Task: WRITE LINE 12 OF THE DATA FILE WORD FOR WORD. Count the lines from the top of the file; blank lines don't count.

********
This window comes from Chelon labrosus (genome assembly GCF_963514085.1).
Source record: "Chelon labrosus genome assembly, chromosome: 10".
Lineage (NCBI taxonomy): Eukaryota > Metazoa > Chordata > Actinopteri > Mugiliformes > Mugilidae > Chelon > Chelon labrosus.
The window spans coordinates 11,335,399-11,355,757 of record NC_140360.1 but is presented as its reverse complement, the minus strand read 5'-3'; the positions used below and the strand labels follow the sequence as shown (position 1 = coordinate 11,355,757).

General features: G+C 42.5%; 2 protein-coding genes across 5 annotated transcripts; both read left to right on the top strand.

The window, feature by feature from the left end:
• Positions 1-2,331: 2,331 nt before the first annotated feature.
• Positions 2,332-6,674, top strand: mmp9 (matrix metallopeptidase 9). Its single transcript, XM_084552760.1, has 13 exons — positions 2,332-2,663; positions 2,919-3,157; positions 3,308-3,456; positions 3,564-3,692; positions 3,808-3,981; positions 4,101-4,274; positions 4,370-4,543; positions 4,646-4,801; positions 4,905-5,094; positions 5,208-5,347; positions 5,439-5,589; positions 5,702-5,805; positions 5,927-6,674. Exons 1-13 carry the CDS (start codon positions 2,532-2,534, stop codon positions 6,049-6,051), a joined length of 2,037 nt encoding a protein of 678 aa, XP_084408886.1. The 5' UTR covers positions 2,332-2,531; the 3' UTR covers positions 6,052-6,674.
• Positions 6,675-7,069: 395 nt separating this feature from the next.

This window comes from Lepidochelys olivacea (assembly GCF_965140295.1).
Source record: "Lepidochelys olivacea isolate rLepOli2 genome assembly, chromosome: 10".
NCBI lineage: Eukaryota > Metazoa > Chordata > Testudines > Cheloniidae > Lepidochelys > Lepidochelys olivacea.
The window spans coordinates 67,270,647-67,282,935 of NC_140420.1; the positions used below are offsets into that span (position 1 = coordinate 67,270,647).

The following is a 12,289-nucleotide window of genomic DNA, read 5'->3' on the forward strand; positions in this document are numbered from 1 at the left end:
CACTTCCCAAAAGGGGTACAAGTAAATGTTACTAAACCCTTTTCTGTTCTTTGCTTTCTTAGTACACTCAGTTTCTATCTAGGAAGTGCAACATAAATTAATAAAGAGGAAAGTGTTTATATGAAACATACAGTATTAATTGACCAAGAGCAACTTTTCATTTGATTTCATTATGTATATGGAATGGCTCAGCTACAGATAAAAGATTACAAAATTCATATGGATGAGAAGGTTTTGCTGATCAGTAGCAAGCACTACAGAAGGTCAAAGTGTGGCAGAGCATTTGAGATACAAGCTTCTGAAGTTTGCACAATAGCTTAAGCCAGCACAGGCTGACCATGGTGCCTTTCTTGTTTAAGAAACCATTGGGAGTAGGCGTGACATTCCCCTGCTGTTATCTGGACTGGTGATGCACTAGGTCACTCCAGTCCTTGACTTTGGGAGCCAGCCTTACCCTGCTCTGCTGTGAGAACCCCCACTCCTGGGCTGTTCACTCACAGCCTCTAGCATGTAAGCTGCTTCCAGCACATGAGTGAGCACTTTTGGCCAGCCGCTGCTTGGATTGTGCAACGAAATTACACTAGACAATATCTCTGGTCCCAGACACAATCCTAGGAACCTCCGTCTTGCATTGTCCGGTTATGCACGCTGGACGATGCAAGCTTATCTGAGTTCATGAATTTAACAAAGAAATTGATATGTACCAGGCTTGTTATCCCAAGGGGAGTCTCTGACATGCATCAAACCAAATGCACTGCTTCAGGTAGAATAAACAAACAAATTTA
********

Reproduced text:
NCBI lineage: Eukaryota > Metazoa > Chordata > Testudines > Cheloniidae > Lepidochelys > Lepidochelys olivacea.